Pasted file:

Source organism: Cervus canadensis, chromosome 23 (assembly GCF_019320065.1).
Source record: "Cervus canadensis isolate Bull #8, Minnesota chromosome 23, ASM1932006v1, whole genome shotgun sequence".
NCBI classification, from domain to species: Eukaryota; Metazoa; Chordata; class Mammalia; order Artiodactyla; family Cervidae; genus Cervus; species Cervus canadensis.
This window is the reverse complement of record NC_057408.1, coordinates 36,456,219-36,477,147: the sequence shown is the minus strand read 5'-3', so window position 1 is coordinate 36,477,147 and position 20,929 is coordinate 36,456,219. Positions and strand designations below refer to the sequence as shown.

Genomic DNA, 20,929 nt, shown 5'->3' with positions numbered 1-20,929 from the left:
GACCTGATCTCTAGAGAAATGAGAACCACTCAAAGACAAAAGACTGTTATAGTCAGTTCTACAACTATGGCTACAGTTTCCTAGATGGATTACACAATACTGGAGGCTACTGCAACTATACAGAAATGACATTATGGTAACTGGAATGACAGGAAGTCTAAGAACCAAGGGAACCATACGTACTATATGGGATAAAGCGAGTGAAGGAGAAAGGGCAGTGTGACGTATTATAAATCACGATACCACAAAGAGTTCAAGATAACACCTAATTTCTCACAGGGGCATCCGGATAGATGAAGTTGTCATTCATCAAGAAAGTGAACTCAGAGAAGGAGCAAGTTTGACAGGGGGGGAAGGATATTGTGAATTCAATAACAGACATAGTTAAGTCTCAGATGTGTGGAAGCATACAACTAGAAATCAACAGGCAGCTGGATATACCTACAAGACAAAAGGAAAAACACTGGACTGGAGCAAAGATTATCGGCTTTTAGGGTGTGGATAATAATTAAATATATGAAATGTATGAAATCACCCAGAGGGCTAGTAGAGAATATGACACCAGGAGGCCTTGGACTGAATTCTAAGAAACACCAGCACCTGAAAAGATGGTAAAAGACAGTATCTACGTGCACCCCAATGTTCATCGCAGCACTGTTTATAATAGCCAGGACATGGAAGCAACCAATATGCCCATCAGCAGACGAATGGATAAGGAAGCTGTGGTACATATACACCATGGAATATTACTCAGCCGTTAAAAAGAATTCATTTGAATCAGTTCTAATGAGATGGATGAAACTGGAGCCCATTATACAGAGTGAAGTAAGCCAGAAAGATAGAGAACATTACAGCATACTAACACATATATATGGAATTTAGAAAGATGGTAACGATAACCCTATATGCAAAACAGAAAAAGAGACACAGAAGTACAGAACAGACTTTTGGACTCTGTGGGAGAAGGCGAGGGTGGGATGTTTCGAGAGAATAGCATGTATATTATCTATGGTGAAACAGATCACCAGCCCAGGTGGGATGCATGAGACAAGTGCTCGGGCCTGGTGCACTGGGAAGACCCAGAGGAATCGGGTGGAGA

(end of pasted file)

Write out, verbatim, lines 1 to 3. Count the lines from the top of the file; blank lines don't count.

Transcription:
Source organism: Cervus canadensis, chromosome 23 (assembly GCF_019320065.1).
Source record: "Cervus canadensis isolate Bull #8, Minnesota chromosome 23, ASM1932006v1, whole genome shotgun sequence".
NCBI classification, from domain to species: Eukaryota; Metazoa; Chordata; class Mammalia; order Artiodactyla; family Cervidae; genus Cervus; species Cervus canadensis.